First, I'll talk about adjustments new to the game, regardless of which route you decide to play.

There are several additions made to Shin Megami Tensei V: Vengeance that returning players should begin to notice relatively quickly upon starting a new game. For one, you can save anywhere, not just at leylines. There are numerous new demons, some new quests, new mechanics, and other small adjustments throughout. It's still a game over if your MC falls in battle, though.

Of all the new global adjustments made to Shin Megami Tensei V, probably the most immediately functional addition is that of the new Magatsuhi Rails. Throughout each of the explorable zones in Da'at, you can find rail spots. Sometimes, these rails lead to small new areas within each zone, sometimes offering new treasures, demons, or quests that weren't in the original game. But more importantly, several rail spots have been added acting as shortcuts to make re-traversal a bit easier for each zone. Remember all those areas in Chiyoda where you have to run around 'the long way' to get to the other side of a cliff or canyon? Many of those locations now have a rail you can find so you can easily cross from one side to the other upon revisits. These rails relieve a considerable chunk of the backtracking tedium, simply making it a bit easier to get around.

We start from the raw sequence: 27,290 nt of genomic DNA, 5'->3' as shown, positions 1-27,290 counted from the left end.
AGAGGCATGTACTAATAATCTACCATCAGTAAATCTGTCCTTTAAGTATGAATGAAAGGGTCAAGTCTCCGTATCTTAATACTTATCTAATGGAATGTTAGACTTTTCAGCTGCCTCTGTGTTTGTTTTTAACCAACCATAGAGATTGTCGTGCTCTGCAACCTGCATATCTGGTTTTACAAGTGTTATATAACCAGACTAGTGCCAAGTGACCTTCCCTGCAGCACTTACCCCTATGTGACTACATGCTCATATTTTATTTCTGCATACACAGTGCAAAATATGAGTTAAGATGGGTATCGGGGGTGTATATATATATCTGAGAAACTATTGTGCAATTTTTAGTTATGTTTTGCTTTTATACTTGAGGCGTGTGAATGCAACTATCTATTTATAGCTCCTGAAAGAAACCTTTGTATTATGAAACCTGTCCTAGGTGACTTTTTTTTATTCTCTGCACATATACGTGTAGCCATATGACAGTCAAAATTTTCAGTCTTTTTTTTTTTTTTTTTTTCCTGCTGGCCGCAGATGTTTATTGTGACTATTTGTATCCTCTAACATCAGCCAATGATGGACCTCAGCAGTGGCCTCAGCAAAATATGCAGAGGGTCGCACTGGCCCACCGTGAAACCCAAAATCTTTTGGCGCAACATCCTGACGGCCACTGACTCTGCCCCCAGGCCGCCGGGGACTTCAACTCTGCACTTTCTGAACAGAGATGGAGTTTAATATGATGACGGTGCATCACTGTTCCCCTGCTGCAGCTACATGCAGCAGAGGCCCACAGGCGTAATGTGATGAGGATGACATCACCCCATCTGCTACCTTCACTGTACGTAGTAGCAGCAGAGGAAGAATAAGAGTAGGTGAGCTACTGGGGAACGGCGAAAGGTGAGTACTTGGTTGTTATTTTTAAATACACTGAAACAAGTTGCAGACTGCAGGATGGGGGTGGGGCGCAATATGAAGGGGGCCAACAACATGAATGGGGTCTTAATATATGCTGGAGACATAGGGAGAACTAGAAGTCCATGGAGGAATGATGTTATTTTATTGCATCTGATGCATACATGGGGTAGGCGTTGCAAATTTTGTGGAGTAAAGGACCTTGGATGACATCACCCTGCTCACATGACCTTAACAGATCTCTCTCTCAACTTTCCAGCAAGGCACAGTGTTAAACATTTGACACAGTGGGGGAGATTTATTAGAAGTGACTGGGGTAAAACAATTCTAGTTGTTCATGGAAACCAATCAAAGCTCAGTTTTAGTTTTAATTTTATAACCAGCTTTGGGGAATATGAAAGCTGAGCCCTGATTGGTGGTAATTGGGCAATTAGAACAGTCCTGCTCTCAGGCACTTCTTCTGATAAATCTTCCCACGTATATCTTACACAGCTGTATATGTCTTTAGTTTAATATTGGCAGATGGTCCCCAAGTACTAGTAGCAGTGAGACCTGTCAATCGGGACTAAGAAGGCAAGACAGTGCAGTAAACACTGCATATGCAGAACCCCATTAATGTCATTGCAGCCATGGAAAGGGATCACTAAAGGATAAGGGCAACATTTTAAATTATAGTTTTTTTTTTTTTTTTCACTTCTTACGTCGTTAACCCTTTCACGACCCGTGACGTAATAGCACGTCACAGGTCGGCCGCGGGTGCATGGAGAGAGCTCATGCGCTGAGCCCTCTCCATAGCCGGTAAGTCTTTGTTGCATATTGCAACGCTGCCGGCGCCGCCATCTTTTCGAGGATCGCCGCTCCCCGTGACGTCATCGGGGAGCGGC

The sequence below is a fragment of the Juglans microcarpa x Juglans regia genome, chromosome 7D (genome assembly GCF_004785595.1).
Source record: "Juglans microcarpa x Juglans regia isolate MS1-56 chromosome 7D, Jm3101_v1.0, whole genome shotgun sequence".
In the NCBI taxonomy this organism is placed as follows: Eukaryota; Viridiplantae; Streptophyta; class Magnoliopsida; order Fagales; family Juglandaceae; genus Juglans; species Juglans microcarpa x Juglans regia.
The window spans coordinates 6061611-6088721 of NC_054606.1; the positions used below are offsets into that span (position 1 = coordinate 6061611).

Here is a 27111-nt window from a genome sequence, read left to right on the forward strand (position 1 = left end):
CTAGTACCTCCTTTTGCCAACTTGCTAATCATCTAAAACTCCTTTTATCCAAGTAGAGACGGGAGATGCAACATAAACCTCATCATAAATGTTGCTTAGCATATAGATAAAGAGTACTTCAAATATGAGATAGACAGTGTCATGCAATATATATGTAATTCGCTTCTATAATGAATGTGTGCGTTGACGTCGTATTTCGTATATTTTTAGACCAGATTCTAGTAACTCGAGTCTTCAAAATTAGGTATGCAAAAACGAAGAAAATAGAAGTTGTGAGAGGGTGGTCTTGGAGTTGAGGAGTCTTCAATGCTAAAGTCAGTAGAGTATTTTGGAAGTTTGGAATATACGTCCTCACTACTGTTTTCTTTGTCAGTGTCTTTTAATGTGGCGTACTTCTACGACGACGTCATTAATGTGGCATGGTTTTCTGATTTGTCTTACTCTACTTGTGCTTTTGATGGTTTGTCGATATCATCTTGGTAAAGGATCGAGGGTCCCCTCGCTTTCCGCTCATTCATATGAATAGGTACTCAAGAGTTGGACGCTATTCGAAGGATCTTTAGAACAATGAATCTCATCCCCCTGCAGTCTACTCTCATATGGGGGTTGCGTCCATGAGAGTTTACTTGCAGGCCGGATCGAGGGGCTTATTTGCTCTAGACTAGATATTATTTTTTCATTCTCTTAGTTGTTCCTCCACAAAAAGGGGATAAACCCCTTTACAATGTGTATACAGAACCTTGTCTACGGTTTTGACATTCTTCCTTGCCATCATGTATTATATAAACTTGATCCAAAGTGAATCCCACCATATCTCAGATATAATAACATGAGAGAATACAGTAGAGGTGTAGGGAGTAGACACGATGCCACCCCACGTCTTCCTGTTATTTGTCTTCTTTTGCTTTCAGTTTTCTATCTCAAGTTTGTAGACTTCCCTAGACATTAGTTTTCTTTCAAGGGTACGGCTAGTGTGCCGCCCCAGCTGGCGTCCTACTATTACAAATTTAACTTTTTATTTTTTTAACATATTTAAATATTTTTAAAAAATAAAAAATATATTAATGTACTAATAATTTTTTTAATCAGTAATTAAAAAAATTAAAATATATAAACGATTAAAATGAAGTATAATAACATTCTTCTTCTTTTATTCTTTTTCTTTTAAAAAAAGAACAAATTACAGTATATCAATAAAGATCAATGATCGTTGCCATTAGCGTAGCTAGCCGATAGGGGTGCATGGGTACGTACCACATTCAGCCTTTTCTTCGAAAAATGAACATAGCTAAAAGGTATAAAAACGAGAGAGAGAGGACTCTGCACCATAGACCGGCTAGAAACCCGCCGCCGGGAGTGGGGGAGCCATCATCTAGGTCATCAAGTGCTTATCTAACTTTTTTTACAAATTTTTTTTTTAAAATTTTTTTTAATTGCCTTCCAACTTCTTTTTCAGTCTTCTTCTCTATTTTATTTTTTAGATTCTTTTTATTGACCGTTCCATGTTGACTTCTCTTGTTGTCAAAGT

Another significant new mechanic in the game is the Demon Haunt. Basically, you can hang out with your demons at any leyline. Speaking with your demons and giving them gifts can raise their stats. This is easily the addition I'm most lukewarm about, as you'll constantly get notifications about demons wanting to chat with you, and it ends up being more annoying than helpful or interesting. There's some amusing quirkiness among the demon dialogue itself, but the Demon Haunt implementation is tedious, as setting aside time to initiate conversations with your numerous demons gets old very fast, and it ends up feeling like a chore. However, you are leaving some stats on the table if you ignore doing these. The chats that you can have with Aogami and human characters are more compelling from a narrative perspective, but this whole system is closer to a net negative than a net positive to me, anyway.